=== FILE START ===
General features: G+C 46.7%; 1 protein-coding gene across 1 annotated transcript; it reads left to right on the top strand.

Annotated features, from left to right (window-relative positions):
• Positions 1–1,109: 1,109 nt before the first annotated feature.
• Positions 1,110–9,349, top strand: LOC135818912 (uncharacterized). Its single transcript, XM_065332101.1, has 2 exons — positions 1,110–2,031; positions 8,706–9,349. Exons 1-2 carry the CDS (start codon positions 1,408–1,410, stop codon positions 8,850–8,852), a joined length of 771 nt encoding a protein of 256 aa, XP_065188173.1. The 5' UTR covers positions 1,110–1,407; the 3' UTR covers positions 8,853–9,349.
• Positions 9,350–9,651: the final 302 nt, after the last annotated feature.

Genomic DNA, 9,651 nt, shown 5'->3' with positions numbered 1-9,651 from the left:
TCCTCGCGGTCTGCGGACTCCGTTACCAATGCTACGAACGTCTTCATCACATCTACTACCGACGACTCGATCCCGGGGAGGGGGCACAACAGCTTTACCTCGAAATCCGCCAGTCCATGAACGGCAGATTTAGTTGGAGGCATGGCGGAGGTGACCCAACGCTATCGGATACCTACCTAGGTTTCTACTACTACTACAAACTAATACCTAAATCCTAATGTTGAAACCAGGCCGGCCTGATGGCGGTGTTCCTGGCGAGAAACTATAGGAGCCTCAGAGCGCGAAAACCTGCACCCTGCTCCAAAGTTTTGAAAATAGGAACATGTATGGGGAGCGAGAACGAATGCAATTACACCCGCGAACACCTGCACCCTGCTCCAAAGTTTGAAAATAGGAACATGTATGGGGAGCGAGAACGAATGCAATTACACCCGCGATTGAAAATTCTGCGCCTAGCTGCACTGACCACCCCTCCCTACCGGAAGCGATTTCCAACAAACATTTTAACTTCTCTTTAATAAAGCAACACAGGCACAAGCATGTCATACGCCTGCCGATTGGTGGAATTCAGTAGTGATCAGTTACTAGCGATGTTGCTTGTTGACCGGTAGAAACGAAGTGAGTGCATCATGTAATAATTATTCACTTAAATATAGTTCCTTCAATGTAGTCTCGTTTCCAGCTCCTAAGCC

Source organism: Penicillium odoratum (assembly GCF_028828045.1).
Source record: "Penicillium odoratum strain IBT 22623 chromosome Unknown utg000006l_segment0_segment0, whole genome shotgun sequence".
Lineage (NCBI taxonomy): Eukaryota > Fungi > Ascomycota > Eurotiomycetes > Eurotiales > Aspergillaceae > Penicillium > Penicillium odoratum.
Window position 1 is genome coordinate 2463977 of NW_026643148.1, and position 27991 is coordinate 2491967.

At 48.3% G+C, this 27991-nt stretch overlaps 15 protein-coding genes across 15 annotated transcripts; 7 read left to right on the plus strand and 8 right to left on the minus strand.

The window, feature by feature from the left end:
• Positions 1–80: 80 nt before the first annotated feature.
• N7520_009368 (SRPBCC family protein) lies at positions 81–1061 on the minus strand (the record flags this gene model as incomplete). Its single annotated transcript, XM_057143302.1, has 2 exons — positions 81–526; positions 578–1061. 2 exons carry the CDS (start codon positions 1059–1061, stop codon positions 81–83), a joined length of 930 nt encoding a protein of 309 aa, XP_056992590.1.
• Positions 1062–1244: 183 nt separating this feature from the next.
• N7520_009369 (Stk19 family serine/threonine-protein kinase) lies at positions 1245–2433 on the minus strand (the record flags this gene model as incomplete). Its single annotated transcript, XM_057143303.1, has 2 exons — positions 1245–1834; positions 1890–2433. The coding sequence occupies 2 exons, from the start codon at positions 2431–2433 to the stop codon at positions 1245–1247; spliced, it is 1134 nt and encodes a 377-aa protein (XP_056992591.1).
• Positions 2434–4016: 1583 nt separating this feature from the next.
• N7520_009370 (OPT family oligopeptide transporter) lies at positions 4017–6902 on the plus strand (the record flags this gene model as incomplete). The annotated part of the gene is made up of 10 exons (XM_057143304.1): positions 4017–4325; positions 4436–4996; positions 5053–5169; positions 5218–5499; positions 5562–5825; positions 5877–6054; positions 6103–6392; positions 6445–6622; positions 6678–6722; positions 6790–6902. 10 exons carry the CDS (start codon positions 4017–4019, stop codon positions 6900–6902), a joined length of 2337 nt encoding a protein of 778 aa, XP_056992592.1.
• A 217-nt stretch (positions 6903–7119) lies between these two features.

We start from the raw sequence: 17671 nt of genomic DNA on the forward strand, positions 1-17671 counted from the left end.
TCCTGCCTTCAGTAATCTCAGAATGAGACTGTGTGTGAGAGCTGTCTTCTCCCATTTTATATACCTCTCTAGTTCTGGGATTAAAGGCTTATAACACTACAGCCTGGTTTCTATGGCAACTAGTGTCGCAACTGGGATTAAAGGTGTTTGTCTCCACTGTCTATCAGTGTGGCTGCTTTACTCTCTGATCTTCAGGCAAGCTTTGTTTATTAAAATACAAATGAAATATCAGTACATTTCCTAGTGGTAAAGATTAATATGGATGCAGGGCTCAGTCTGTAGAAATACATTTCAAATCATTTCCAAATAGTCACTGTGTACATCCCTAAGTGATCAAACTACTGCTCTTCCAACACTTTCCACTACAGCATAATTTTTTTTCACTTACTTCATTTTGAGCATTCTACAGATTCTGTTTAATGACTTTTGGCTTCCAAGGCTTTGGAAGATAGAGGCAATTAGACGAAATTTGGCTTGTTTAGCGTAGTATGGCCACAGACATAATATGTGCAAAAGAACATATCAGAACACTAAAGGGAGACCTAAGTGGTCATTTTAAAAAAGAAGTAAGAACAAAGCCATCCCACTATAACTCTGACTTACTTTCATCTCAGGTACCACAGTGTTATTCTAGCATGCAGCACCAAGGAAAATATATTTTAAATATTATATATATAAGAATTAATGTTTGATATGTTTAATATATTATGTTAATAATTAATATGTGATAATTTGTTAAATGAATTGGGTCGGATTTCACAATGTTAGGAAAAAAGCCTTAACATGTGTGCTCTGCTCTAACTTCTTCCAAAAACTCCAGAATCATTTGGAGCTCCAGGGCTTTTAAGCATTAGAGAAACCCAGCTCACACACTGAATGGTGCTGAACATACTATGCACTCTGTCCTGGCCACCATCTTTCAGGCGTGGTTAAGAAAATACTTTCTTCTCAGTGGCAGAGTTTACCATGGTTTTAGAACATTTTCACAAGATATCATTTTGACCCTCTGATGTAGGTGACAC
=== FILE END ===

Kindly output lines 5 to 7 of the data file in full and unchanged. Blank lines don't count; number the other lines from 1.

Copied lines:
• Positions 9,350–9,651: the final 302 nt, after the last annotated feature.

Genomic DNA, 9,651 nt, shown 5'->3' with positions numbered 1-9,651 from the left:
TCCTCGCGGTCTGCGGACTCCGTTACCAATGCTACGAACGTCTTCATCACATCTACTACCGACGACTCGATCCCGGGGAGGGGGCACAACAGCTTTACCTCGAAATCCGCCAGTCCATGAACGGCAGATTTAGTTGGAGGCATGGCGGAGGTGACCCAACGCTATCGGATACCTACCTAGGTTTCTACTACTACTACAAACTAATACCTAAATCCTAATGTTGAAACCAGGCCGGCCTGATGGCGGTGTTCCTGGCGAGAAACTATAGGAGCCTCAGAGCGCGAAAACCTGCACCCTGCTCCAAAGTTTTGAAAATAGGAACATGTATGGGGAGCGAGAACGAATGCAATTACACCCGCGAACACCTGCACCCTGCTCCAAAGTTTGAAAATAGGAACATGTATGGGGAGCGAGAACGAATGCAATTACACCCGCGATTGAAAATTCTGCGCCTAGCTGCACTGACCACCCCTCCCTACCGGAAGCGATTTCCAACAAACATTTTAACTTCTCTTTAATAAAGCAACACAGGCACAAGCATGTCATACGCCTGCCGATTGGTGGAATTCAGTAGTGATCAGTTACTAGCGATGTTGCTTGTTGACCGGTAGAAACGAAGTGAGTGCATCATGTAATAATTATTCACTTAAATATAGTTCCTTCAATGTAGTCTCGTTTCCAGCTCCTAAGCC